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Articles  |   September 2005
An Osteopathic Approach to Treating Women With Chronic Pelvic Pain
Author Notes
  • From the Department of Women's and Child Health, Kirksville College of Osteopathic Medicine, A. T. Still University, Kirksville, Mo. 
  • Address correspondence to Melicien A. Tettambel, DO, FAAO, FACOOG, Professor of Obstetrics/Gynecology, Kirksville College of Osteopathic Medicine of A. T. Still University of Health Sciences, 800 W Jefferson St, Kirksville, MO 63501-1443. E-mail: mtettambel@atsu.edu 
Article Information
Neuromusculoskeletal Disorders / Obstetrics and Gynecology / Pain Management/Palliative Care
Articles   |   September 2005
An Osteopathic Approach to Treating Women With Chronic Pelvic Pain
The Journal of the American Osteopathic Association, September 2005, Vol. 105, S20-S22. doi:
The Journal of the American Osteopathic Association, September 2005, Vol. 105, S20-S22. doi:
Abstract

Chronic pelvic pain is a common gynecologic complaint, affecting about 5% of American women. The differential diagnosis is broad, including many medical diseases, surgical indications, musculoskeletal problems, and somatic dysfunction. Women are more affected than men by pelvic pain because their bodies are subject to more changes. These changes include a cyclic hormonal milieu, major alterations in biomechanics during pregnancy, psychosocial stress, and other modifications during childrearing, and more adjustments during menopause. Both medical and surgical approaches to management exist, but integrative modes of therapy address the body-mind-spirit continuum. Osteopathic manipulative treatment is a valuable option for many affected women from childbirth to menopause.

Osteopathic philosophy embraces an approach to wellness through knowledge of interrelationships of structure and function, and a search for the causes of patients' problems. When applied to addressing pain in female patients, it offers a global approach to complex psychophysical and social factors influencing development of chronic pain. Throughout her reproductive life, a woman may perceive pain due to emotional factors linked to nociceptive stimuli. Also affecting such perception is a combination of peripheral pain signals integrated with the central nervous system and based on mood, circumstances, culture, and personal experiences. 
The female body has been uniquely designed for potential roles of child-bearing and caretaker, which make it subject to a variety of gynecologic and structural stresses. During pregnancy, a woman's physique changes to accommodate her growing fetus (Figure 1). After delivery, her body continues to adapt to her role of caretaker—lifting children, groceries, disabled or elderly adult family members. A variety of opportunities challenge her strength and the stability of her musculoskeletal system to influence pain and dysfunction of her pelvis. 
Incidence and Prevalence of Chronic Pelvic Pain
Chronic pelvic pain (CPP), a frequent complaint in clinical gynecology, is defined as cyclic or acyclic pain located in the pelvis, persisting for 6 months or more, and severe enough to cause functional incapacity that requires medical or surgical treatment (or both).1 Chronic pelvic pain is the reason for approximately 10% of all gynecologic consultations, 40% of laparoscopies, and 10% to 15% of hysterectomies, thus representing a significant public health problem.2,3 One in seven women has undetermined etiology of diagnosis of CPP.4 
The exact incidence and prevalence of CPP in the United States are not well established. Estimates suggest that approximately 5% of American women are affected by CPP, but this prevalence increases to about 20% in women with a previous history of pelvic inflammatory disease (PID).5 
Anatomy and Structural Changes as Etiologic Factors
Chronic pelvic pain may be related to one or more of several etiologic factors, such as endometriosis, sequelae of PID, ovarian cysts, pelvic vascular congestion, myofascial pain syndrome, irritable bowel syndrome, interstitial cystitis, nephrolithiasis, primary dysmenorrhea, postural alterations, musculoskeletal diseases, and somatic dysfunction.1-7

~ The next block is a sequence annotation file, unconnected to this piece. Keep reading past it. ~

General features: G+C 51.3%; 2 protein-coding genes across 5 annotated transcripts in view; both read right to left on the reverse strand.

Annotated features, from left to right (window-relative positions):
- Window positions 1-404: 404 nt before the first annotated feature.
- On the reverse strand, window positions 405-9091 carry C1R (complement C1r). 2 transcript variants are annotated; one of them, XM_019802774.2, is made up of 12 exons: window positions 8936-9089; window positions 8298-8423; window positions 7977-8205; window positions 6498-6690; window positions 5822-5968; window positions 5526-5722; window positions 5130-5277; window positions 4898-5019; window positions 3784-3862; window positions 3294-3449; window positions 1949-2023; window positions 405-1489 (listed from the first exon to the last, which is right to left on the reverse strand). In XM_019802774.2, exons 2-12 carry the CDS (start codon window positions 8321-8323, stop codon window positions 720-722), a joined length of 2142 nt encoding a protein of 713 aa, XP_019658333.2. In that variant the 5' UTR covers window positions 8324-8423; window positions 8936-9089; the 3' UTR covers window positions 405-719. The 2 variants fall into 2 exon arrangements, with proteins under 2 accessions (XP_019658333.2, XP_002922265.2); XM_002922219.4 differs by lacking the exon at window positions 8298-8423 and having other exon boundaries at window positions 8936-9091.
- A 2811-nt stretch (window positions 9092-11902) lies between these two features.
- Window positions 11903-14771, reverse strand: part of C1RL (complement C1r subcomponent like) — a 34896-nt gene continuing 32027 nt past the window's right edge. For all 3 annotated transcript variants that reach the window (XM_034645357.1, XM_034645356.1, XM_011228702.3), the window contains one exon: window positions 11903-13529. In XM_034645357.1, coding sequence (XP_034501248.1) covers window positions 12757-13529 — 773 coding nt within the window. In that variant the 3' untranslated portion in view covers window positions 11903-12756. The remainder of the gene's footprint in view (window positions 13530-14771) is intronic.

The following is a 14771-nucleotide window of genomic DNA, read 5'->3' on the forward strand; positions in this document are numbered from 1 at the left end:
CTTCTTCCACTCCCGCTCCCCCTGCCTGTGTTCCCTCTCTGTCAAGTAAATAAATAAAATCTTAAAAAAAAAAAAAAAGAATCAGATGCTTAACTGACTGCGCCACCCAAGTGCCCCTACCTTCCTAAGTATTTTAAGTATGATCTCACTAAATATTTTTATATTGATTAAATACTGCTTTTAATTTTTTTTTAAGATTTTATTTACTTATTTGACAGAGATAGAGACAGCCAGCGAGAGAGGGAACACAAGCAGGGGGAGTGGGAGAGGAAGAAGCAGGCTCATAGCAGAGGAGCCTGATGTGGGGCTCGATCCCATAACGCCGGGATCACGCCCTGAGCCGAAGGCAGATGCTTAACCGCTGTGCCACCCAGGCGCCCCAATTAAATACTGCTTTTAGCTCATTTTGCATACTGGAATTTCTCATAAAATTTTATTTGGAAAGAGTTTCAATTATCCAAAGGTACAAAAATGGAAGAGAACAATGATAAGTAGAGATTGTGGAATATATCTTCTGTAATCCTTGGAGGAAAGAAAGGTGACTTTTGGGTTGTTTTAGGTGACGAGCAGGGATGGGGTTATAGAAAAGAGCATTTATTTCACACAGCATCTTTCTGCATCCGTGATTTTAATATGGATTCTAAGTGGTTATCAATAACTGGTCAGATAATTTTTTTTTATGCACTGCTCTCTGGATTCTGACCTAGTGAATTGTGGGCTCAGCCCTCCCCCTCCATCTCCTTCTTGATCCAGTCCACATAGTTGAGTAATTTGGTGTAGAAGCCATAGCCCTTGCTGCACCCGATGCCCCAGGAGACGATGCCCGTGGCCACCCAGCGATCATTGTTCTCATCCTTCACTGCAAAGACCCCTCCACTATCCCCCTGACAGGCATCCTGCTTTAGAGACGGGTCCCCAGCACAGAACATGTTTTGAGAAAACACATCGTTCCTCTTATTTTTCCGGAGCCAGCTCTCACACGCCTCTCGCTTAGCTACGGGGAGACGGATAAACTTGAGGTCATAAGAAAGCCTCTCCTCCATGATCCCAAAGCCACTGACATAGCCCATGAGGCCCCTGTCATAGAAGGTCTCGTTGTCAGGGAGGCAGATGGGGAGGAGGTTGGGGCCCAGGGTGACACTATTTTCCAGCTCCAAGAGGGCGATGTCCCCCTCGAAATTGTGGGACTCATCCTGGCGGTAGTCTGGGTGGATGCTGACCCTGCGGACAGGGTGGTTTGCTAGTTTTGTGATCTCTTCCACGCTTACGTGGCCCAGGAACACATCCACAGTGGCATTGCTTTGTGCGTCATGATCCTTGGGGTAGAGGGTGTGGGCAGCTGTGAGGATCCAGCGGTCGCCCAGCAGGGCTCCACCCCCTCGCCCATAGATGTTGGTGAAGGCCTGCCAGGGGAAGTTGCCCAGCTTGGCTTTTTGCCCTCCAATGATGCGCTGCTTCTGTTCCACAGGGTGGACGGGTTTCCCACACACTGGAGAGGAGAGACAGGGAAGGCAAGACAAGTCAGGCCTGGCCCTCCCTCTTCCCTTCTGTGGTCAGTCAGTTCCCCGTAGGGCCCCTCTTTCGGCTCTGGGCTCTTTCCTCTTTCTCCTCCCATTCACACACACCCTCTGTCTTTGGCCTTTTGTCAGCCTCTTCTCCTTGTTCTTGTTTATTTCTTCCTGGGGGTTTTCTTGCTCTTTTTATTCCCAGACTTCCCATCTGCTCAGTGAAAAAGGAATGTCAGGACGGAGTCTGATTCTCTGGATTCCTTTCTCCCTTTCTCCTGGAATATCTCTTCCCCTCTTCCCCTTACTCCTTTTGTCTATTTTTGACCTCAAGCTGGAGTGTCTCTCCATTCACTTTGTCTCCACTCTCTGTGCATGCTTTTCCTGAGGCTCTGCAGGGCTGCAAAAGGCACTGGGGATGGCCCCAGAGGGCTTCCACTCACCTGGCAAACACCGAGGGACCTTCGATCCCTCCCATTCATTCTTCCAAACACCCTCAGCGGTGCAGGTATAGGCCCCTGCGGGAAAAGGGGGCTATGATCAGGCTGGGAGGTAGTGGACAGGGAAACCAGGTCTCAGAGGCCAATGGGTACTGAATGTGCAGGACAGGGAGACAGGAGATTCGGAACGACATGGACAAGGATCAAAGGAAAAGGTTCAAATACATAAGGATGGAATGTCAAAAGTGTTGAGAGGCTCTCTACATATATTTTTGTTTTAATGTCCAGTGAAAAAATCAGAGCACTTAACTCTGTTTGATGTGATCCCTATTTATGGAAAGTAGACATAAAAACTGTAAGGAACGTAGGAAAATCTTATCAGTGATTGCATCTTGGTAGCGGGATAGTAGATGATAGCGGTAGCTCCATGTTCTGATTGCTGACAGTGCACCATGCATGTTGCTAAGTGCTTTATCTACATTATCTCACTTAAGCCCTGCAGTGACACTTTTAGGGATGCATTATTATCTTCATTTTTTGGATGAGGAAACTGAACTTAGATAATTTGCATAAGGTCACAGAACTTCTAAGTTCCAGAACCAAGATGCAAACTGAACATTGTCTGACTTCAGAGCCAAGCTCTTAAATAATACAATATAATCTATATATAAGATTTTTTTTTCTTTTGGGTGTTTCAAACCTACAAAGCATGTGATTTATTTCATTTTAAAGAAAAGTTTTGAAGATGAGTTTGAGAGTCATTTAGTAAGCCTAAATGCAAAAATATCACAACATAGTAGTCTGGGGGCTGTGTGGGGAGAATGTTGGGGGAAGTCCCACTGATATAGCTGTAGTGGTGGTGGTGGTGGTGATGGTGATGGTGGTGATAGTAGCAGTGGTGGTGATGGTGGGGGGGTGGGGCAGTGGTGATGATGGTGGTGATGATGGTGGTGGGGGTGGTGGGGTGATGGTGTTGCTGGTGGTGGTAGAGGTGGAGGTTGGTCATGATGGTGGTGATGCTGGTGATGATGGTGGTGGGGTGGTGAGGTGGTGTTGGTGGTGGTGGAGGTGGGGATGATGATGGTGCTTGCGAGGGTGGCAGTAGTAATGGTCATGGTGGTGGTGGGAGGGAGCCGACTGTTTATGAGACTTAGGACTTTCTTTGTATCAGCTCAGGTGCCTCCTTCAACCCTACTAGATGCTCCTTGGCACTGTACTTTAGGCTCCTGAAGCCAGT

The female body and pelvis are subject to considerable structural changes during development. During the years after menarche, the pelvis widens, gluteal muscles stretch, and there is internal rotation of the thighs, leading to lateral displacement of the patellas. During sporting activities, young women sustain knee and ankle injuries that can be attributed to ligamentous laxity, resulting from hormonal influences of the menstrual cycle. Some of these injuries can affect gait and contribute to structural pelvic pain. 
Figure 1.
Alteration in female pelvic anatomy to accommodate growing fetus.
Figure 1.
Alteration in female pelvic anatomy to accommodate growing fetus.
Figure 2.
Pelvic organs having shared common nerve pathways.
Figure 2.
Pelvic organs having shared common nerve pathways.
Figure 3.
Osteopathic manipulative treatment may help prevent future pelvic pain in women by stabilizing the pelvic bowl or the structures contained within it.
Figure 3.
Osteopathic manipulative treatment may help prevent future pelvic pain in women by stabilizing the pelvic bowl or the structures contained within it.
Persistent internal rotation of the femurs may affect function of the pelvic diaphragm, putting women at risk for urinary stress incontinence in the future. Pregnancy (Figure 1) or weight gain may increase this risk. In health, the patellas are positioned over the second toes for proper balance when standing. In many women, because of lateral deviation of a patella, the ankle has decreased mobility, and the arch of the foot may become flattened. The structural changes of the lower extremity may become exaggerated in pregnancy and weight gain. Consequently, impaired gait can influence pain in the bony pelvis as a result of gravitational strain. 
Females typically have looser ligaments than males. Women therefore need to develop muscle strength to keep their joints stable. Stronger muscles stabilize joints, reducing injuries and increasing ease of motion. Although pelvic ligamentous laxity is desirable in pregnancy (to facilitate normal vaginal delivery), continuous laxity may contribute to organ prolapse and venous congestion in the nonpregnant woman. The sacrum is suspended between the ilia by ligaments. Falling on the buttocks or pelvis may restrict sacral motion and lead to pelvic pain, through ligamentous tension on the uterus or the perineal floor. If untreated, dyspareunia may result. 
The lower half of the body has more muscles than the upper half. Poor muscular tone may increase lumbar lordosis and exaggerate anterior pelvic tilt, with resultant crowding of viscera into the pelvic bowl. Pregnancy also may exacerbate lumbar lordosis. Thoracic kyphosis may also become greater as the result of increased weight of the breasts. If muscular and ligamentous tensions are not addressed after delivery, poor posture resulting from these changes may contribute to pelvic pain.